Step 4 – Implement risk management controls. The article posits that this step should include the conducting of background due diligence and integrity analysis by screening against known watch lists, sanctions lists and those of politically-exposed-persons (PEPs). A technological solution can help this step by managing the request and delivery of due diligence reports, aid in the reviewing, approving and tracking of completed reports and ensure ongoing compliance with automated daily reviews of such lists. Another suggested component of this step is to meet with your internal and external stakeholders to convey expectations. From this point you should be ready to enter the contracting phase, with appropriate compliance terms and conditions. To the extent required, you should also create and manage your compliance policy for the supplier at this stage as well.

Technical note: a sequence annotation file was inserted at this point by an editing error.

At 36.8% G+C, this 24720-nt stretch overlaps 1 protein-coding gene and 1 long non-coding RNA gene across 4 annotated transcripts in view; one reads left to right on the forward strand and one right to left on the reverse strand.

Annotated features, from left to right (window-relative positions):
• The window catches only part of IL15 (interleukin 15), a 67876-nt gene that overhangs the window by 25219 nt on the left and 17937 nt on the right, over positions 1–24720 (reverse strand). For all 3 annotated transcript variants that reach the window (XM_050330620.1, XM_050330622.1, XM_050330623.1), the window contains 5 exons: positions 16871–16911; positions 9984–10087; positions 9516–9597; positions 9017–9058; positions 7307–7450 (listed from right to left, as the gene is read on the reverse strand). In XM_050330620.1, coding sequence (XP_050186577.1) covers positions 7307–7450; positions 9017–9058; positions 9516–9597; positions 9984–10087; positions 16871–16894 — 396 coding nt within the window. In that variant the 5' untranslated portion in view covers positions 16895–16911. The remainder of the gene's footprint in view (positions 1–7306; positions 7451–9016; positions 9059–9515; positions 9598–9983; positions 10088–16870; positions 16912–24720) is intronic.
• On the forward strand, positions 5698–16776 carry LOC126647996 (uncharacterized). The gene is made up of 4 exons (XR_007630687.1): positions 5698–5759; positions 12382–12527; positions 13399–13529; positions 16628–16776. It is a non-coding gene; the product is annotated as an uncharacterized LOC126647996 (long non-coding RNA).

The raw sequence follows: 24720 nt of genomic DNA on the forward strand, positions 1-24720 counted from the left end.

Step 5 – Assess and monitor the supplier. In any relationship with a third party in the compliance world, this step is where the rubber hits the road and you have to manage the relationship. The article discusses custom eLearning that can allow you to quickly and efficiently create training programs for your suppliers based upon your compliance regime and not hypothetical training based on legal standards. A technological solution can also assist you in obtaining online certifications to certify that your supplier is in compliance with your company’s business requirements and internal controls. Finally such a solution can help to automate the process going forward to ensure that certification updates are provided, executed and tracked. But more than the ongoing certifications and training, you will need to monitor the transactions you engage in with a supplier. This may entail reviewing a large amount of data through transaction monitoring but it may also entail going to visit a supplier and going through the deep dive of an audit.